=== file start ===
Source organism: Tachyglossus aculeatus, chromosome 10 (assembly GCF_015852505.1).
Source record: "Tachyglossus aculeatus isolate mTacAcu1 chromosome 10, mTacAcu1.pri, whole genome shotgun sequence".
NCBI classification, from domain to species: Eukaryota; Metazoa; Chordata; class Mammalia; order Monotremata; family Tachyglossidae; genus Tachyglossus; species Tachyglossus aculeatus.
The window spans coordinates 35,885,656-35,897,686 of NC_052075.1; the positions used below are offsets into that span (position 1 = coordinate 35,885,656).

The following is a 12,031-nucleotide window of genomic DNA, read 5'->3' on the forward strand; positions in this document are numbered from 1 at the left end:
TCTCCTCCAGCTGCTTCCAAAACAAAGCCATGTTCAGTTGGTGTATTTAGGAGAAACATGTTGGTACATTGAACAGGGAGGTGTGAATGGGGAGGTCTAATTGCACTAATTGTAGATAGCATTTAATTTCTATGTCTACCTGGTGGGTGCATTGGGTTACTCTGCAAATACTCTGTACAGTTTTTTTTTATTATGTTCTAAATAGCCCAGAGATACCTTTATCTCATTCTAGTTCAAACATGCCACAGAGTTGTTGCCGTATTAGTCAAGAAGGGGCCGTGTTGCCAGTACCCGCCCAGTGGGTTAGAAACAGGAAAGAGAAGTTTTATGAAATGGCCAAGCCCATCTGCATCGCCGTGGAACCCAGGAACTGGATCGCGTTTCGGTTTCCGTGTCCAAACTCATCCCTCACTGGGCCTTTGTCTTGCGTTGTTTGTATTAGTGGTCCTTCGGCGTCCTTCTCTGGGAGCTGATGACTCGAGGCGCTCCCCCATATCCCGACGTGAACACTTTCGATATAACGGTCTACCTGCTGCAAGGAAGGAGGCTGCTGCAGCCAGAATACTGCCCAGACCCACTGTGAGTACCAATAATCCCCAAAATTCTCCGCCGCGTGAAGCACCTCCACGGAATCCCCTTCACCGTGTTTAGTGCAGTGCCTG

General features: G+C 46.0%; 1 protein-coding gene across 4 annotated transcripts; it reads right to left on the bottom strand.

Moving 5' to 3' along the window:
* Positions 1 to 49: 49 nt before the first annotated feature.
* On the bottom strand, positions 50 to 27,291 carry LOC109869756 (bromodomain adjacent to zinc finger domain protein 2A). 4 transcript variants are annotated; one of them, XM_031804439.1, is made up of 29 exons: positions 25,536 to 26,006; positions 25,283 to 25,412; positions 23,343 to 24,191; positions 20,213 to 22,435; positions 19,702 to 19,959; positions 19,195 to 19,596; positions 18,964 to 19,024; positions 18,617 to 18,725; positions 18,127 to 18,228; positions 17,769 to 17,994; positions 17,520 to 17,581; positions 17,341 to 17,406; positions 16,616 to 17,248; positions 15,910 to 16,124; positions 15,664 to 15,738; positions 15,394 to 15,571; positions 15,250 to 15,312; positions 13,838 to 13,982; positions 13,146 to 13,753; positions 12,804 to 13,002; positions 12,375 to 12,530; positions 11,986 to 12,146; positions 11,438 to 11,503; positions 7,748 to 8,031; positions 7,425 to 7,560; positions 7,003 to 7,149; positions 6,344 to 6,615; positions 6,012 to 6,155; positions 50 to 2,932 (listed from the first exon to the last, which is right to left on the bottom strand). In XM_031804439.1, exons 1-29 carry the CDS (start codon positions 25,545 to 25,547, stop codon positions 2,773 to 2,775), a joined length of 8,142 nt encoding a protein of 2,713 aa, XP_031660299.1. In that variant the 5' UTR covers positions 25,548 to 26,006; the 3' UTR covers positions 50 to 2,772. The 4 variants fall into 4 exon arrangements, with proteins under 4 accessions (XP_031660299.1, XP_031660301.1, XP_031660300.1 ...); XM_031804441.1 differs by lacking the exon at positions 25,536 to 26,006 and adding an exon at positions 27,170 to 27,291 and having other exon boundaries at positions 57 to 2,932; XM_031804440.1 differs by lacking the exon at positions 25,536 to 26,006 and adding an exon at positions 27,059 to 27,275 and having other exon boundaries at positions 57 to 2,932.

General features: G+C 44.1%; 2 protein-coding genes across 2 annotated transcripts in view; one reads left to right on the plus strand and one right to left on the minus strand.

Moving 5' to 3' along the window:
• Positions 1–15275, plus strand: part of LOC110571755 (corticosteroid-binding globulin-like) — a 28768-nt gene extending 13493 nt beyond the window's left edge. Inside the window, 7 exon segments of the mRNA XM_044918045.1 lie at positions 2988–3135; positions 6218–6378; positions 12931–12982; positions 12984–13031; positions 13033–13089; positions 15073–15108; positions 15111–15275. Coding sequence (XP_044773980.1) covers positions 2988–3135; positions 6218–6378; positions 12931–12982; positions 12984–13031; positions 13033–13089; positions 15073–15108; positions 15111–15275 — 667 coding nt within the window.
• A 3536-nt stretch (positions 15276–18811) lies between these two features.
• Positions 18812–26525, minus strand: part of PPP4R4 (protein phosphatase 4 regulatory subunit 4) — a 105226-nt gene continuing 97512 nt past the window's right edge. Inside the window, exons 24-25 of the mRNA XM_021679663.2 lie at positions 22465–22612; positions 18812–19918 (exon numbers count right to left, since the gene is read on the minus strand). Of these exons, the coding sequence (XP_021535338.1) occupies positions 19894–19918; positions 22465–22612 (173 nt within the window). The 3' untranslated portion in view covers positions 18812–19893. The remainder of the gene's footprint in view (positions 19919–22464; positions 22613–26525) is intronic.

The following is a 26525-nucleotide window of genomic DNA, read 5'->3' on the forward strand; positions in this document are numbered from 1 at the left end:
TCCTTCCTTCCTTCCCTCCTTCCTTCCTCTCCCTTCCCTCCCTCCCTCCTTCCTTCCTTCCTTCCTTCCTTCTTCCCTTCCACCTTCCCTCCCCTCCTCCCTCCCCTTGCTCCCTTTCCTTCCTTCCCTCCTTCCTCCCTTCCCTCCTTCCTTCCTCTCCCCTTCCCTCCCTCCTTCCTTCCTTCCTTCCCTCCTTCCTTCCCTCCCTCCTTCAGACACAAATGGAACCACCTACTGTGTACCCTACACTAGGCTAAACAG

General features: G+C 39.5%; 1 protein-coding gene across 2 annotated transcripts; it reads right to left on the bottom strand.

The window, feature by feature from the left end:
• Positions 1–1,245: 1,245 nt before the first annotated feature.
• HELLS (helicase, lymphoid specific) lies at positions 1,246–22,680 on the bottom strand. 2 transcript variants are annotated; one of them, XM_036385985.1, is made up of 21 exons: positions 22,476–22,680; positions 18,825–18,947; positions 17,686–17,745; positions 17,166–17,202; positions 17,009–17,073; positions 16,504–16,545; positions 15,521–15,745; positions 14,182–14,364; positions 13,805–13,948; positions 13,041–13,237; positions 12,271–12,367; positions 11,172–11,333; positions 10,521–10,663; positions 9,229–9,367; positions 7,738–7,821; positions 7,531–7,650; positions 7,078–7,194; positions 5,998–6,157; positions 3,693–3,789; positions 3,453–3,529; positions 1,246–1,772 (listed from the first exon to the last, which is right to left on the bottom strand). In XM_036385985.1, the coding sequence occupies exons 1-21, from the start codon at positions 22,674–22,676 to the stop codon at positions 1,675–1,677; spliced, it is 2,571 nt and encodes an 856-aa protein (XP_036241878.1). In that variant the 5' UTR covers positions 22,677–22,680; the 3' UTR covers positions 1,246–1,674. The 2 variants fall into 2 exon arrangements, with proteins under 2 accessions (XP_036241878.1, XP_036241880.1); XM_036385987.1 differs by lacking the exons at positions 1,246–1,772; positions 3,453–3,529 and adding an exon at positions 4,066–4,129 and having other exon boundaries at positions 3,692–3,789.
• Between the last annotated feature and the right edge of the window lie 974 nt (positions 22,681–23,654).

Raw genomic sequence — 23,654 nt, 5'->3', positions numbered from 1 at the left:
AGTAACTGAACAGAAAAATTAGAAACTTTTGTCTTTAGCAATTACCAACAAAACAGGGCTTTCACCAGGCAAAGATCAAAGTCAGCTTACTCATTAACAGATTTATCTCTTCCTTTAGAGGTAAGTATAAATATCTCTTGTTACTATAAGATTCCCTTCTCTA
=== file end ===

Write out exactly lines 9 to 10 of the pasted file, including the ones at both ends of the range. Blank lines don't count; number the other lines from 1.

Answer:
* Positions 1 to 49: 49 nt before the first annotated feature.
* On the bottom strand, positions 50 to 27,291 carry LOC109869756 (bromodomain adjacent to zinc finger domain protein 2A). 4 transcript variants are annotated; one of them, XM_031804439.1, is made up of 29 exons: positions 25,536 to 26,006; positions 25,283 to 25,412; positions 23,343 to 24,191; positions 20,213 to 22,435; positions 19,702 to 19,959; positions 19,195 to 19,596; positions 18,964 to 19,024; positions 18,617 to 18,725; positions 18,127 to 18,228; positions 17,769 to 17,994; positions 17,520 to 17,581; positions 17,341 to 17,406; positions 16,616 to 17,248; positions 15,910 to 16,124; positions 15,664 to 15,738; positions 15,394 to 15,571; positions 15,250 to 15,312; positions 13,838 to 13,982; positions 13,146 to 13,753; positions 12,804 to 13,002; positions 12,375 to 12,530; positions 11,986 to 12,146; positions 11,438 to 11,503; positions 7,748 to 8,031; positions 7,425 to 7,560; positions 7,003 to 7,149; positions 6,344 to 6,615; positions 6,012 to 6,155; positions 50 to 2,932 (listed from the first exon to the last, which is right to left on the bottom strand). In XM_031804439.1, exons 1-29 carry the CDS (start codon positions 25,545 to 25,547, stop codon positions 2,773 to 2,775), a joined length of 8,142 nt encoding a protein of 2,713 aa, XP_031660299.1. In that variant the 5' UTR covers positions 25,548 to 26,006; the 3' UTR covers positions 50 to 2,772. The 4 variants fall into 4 exon arrangements, with proteins under 4 accessions (XP_031660299.1, XP_031660301.1, XP_031660300.1 ...); XM_031804441.1 differs by lacking the exon at positions 25,536 to 26,006 and adding an exon at positions 27,170 to 27,291 and having other exon boundaries at positions 57 to 2,932; XM_031804440.1 differs by lacking the exon at positions 25,536 to 26,006 and adding an exon at positions 27,059 to 27,275 and having other exon boundaries at positions 57 to 2,932.